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Hex LED display shown in green area are current cell and its neighborhoods. Direction command is in the blue area, (0, 1, 2, 3 representing up, right, down and left). Output is connected in the yellow area, the OUTPUT is the left one, and the OUTPUT2 is the second one.

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Move down with center cell is blank (next cell move to the center)

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Move down with center cell is equal to the next cell (next cell will be merged into center cell)

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Move down with center cell is not equal to the next cell (all cells keep unchanged)

Column/Row Level Unit Test

Similarly, there is another unit test circuit design for Column/Row Level circuit to check if the circuit work correctly as what we expected. Here are some test simulation states:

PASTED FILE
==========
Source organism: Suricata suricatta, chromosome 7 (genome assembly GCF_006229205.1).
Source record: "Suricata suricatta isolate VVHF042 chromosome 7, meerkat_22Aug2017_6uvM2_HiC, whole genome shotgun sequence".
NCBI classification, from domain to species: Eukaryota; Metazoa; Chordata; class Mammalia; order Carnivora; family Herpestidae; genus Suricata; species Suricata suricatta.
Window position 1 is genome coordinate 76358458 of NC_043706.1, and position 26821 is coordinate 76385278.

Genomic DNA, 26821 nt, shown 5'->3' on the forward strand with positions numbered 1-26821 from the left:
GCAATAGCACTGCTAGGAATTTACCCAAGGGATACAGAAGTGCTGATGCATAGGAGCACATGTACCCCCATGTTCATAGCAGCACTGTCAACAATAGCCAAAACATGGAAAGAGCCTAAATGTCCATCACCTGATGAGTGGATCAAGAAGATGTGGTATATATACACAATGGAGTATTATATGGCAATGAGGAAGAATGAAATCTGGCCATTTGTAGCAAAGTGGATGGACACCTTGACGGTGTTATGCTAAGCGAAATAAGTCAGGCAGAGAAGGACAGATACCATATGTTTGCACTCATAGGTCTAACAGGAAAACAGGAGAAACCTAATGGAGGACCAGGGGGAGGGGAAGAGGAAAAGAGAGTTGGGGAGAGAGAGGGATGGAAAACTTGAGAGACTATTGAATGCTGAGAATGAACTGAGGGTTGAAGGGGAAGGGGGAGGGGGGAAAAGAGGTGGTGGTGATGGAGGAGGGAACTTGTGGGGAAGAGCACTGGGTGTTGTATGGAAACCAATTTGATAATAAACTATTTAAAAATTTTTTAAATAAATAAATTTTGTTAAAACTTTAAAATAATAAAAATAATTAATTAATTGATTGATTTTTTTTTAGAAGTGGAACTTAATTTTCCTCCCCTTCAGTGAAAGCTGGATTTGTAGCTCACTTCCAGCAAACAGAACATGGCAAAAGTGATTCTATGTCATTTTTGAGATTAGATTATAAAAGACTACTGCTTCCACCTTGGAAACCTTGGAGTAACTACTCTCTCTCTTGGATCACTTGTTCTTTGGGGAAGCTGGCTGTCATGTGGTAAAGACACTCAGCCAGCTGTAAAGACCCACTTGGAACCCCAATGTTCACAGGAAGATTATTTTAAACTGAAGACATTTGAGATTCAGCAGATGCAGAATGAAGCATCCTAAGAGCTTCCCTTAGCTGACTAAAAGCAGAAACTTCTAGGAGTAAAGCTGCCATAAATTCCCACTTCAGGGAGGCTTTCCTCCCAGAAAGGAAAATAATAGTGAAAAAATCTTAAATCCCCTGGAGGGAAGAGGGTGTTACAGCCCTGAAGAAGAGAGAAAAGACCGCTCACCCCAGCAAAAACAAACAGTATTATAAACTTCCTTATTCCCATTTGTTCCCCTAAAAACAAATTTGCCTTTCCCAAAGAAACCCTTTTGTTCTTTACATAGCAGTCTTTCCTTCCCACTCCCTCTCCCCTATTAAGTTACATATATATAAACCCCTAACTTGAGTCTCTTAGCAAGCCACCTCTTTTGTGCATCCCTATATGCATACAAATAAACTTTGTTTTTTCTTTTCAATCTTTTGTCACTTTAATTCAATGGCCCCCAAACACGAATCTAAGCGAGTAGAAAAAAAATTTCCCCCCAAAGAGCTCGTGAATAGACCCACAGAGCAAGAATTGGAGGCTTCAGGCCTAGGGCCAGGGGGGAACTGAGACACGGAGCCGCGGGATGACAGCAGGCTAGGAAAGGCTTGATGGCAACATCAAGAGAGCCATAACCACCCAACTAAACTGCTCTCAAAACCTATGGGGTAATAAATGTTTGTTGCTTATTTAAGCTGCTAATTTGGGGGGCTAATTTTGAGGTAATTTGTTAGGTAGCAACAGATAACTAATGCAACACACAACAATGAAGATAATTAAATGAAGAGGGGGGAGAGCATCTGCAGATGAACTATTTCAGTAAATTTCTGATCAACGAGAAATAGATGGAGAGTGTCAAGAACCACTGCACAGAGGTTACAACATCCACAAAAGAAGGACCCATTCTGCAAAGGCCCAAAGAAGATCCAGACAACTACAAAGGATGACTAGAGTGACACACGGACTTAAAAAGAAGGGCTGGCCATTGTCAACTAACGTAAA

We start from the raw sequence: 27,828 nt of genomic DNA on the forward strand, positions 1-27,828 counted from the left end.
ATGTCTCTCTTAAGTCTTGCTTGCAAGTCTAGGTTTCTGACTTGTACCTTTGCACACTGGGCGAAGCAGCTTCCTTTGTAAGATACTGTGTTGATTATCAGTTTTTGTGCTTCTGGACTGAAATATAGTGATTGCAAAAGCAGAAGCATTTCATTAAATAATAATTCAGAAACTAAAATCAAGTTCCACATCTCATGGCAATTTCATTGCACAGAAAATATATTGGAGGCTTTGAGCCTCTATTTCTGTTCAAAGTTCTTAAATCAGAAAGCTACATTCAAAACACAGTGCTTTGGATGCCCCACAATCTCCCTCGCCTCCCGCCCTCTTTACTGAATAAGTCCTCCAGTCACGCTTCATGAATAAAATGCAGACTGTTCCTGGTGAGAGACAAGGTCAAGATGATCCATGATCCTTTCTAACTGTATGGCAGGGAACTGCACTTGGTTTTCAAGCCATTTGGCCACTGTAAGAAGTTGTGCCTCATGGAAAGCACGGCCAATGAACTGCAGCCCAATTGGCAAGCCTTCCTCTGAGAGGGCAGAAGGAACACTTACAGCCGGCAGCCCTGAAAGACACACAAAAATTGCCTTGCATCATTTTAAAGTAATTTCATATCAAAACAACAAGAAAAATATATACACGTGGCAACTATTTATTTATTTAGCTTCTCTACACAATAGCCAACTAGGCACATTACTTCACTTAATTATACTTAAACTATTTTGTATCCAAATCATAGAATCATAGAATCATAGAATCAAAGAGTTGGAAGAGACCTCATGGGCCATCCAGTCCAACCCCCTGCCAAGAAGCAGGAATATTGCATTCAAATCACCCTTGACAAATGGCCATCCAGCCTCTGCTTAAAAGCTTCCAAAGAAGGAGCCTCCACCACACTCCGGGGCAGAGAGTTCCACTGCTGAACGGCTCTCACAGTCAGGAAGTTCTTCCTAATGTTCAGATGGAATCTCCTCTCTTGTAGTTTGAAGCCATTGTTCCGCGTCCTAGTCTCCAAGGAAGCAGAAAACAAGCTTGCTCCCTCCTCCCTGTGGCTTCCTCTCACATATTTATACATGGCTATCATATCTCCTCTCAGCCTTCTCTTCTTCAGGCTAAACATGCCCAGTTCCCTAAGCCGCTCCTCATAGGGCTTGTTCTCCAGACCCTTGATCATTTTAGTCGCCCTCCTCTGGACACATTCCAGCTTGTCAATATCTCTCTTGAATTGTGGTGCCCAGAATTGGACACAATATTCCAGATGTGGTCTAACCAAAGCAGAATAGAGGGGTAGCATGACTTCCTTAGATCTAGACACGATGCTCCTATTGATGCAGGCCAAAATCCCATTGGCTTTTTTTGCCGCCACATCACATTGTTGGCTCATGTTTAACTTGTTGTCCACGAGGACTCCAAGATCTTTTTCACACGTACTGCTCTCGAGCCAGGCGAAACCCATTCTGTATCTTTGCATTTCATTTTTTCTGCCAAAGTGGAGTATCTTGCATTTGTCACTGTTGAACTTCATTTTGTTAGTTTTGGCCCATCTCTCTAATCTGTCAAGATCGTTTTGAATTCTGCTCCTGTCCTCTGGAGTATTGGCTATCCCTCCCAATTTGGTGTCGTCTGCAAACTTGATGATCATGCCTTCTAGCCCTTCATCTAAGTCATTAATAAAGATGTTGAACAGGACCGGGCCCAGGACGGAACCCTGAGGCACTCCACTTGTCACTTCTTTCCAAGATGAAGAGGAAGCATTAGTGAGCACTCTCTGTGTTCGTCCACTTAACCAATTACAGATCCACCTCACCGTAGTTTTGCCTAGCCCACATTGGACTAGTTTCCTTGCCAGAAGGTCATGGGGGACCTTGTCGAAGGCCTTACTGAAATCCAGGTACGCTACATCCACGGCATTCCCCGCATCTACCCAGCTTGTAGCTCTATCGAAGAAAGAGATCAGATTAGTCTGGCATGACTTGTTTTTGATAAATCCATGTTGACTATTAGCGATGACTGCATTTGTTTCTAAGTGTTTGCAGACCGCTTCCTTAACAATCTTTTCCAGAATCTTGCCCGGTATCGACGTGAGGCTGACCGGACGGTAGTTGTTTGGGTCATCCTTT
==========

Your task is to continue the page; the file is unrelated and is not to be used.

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Green area shows the input of one column. The order from the left is from the top to bottom. Direction command is in the blue area, (0, 1, 2, 3 representing up, right, down and left). Output is connected in the yellow area, with the same order as the green one.

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Move down with [3 7 6 0] (all number will be move down one step)

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Move down with [7 7 6 4] (the two 7 should be merged)

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Move down with [7 6 6 4] (two 6 are merged, but the 7 shouldn’t, because that this will move only one step)

Discussion, Perspective and Conclusion

In this section, we will discuss the whole project, the challenges and the solutions, the shortcomings and the possible future work to improve it.

Advanced Approach of BUTTON_CTL

As we expected, up to now, our circuit can run at least in one column or row with one step. It’s simple to popularize these circuit into 4x4 matrix grids by calculating parallel. However, there is a hidden issue that if we just simply connect all TRANS_V and TRANS_H in Global Level, only one step will be processed, which is unacceptable. One possible advanced approach is to change the logic in BUTTON_CTL. The BUTTON_CTL will produce one high signal during at most one clock cycle, but if we connect 3 register end to end, the high signal will last at least 3 clock circle. So actually, we force to process the move for 3 times, which is enough in the 4x4 grid.